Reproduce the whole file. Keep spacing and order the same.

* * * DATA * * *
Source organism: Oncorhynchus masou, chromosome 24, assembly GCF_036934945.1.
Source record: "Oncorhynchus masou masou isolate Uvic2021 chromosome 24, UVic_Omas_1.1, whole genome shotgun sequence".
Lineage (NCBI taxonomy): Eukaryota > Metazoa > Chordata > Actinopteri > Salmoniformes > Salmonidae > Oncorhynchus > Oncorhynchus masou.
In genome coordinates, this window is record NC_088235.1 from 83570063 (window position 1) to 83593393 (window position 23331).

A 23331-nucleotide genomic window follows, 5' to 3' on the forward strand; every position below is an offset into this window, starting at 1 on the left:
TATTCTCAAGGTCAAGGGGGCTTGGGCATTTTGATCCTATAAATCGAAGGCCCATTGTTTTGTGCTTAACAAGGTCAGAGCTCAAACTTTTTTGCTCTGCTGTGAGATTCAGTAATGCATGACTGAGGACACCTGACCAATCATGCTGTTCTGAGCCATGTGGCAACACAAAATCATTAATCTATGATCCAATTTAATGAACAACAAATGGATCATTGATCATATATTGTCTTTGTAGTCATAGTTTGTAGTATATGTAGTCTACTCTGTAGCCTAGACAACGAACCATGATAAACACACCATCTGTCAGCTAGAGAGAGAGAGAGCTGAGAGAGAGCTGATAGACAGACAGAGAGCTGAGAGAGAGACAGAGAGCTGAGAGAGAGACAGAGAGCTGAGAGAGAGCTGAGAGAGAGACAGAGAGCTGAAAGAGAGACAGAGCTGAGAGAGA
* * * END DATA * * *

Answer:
Source organism: Oncorhynchus masou, chromosome 24, assembly GCF_036934945.1.
Source record: "Oncorhynchus masou masou isolate Uvic2021 chromosome 24, UVic_Omas_1.1, whole genome shotgun sequence".
Lineage (NCBI taxonomy): Eukaryota > Metazoa > Chordata > Actinopteri > Salmoniformes > Salmonidae > Oncorhynchus > Oncorhynchus masou.
In genome coordinates, this window is record NC_088235.1 from 83570063 (window position 1) to 83593393 (window position 23331).

A 23331-nucleotide genomic window follows, 5' to 3' on the forward strand; every position below is an offset into this window, starting at 1 on the left:
TATTCTCAAGGTCAAGGGGGCTTGGGCATTTTGATCCTATAAATCGAAGGCCCATTGTTTTGTGCTTAACAAGGTCAGAGCTCAAACTTTTTTGCTCTGCTGTGAGATTCAGTAATGCATGACTGAGGACACCTGACCAATCATGCTGTTCTGAGCCATGTGGCAACACAAAATCATTAATCTATGATCCAATTTAATGAACAACAAATGGATCATTGATCATATATTGTCTTTGTAGTCATAGTTTGTAGTATATGTAGTCTACTCTGTAGCCTAGACAACGAACCATGATAAACACACCATCTGTCAGCTAGAGAGAGAGAGAGCTGAGAGAGAGCTGATAGACAGACAGAGAGCTGAGAGAGAGACAGAGAGCTGAGAGAGAGACAGAGAGCTGAGAGAGAGCTGAGAGAGAGACAGAGAGCTGAAAGAGAGACAGAGCTGAGAGAGA